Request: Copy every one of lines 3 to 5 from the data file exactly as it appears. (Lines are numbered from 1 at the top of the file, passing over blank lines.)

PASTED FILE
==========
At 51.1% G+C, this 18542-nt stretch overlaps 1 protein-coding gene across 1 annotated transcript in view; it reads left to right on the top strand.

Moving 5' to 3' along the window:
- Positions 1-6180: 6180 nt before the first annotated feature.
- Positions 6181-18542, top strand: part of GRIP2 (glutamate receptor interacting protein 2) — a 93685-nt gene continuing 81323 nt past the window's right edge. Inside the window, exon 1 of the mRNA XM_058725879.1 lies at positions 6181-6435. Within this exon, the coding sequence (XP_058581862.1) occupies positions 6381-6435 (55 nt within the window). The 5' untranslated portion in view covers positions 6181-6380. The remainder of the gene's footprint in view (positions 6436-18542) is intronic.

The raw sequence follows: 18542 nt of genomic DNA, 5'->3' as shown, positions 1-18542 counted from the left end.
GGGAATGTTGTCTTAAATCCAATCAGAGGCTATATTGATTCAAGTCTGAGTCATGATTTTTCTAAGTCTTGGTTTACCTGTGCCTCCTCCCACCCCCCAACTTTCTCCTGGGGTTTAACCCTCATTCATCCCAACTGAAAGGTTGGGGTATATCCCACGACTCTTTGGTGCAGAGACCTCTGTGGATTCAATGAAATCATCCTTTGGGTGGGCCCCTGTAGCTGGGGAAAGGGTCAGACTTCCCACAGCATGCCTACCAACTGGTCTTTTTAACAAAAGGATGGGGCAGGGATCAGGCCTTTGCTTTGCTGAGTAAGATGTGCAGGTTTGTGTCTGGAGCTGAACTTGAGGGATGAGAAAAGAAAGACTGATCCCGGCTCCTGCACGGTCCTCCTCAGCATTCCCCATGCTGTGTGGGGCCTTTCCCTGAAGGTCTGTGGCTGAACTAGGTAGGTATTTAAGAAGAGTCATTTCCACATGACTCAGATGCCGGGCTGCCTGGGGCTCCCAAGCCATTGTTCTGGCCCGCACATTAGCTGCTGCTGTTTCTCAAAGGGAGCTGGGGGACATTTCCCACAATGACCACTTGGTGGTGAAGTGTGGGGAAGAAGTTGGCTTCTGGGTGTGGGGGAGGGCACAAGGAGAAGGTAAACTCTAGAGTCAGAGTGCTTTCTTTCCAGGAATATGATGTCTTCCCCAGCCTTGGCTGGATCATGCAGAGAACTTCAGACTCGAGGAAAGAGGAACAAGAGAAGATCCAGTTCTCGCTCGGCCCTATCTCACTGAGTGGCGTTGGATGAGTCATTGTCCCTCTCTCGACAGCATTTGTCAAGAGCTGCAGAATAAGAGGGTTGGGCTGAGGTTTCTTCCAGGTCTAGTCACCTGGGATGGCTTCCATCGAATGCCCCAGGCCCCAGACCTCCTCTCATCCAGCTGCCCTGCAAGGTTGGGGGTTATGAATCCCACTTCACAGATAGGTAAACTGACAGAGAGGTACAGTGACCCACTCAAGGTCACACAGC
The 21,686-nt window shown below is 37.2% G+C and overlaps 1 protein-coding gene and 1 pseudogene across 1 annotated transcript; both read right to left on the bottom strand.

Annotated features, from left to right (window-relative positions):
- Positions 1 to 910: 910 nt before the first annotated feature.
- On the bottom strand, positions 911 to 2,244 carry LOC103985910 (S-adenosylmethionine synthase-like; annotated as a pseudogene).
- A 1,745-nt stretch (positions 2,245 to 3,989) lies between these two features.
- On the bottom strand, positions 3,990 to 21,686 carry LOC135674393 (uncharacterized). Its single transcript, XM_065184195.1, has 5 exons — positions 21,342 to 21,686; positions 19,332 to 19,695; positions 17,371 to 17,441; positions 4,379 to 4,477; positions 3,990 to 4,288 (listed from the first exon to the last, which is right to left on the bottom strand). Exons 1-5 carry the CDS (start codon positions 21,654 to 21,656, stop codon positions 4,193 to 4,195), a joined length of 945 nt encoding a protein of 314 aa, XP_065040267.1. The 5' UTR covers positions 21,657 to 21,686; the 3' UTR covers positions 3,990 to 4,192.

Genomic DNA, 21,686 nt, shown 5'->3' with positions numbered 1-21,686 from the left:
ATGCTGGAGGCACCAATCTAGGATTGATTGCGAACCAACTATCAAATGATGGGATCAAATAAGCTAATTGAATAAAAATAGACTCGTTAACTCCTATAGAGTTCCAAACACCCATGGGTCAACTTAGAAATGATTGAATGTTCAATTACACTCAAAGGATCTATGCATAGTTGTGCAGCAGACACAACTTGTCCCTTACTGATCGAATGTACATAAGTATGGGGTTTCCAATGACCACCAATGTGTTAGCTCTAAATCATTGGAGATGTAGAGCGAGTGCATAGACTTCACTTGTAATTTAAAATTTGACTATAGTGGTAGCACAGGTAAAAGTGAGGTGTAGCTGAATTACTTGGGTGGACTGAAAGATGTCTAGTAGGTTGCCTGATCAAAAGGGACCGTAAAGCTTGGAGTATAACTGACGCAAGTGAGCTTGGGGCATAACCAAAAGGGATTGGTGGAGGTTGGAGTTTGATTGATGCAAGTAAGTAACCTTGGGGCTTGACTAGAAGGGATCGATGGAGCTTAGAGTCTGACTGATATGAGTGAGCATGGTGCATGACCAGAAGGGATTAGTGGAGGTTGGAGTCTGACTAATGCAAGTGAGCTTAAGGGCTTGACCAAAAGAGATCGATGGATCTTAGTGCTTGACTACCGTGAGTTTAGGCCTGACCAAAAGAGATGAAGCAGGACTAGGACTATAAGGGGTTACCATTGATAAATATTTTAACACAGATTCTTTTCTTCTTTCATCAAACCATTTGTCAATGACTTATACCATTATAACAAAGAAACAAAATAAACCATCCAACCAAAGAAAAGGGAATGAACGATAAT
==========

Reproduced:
- Positions 1-6180: 6180 nt before the first annotated feature.
- Positions 6181-18542, top strand: part of GRIP2 (glutamate receptor interacting protein 2) — a 93685-nt gene continuing 81323 nt past the window's right edge. Inside the window, exon 1 of the mRNA XM_058725879.1 lies at positions 6181-6435. Within this exon, the coding sequence (XP_058581862.1) occupies positions 6381-6435 (55 nt within the window). The 5' untranslated portion in view covers positions 6181-6380. The remainder of the gene's footprint in view (positions 6436-18542) is intronic.

The raw sequence follows: 18542 nt of genomic DNA, 5'->3' as shown, positions 1-18542 counted from the left end.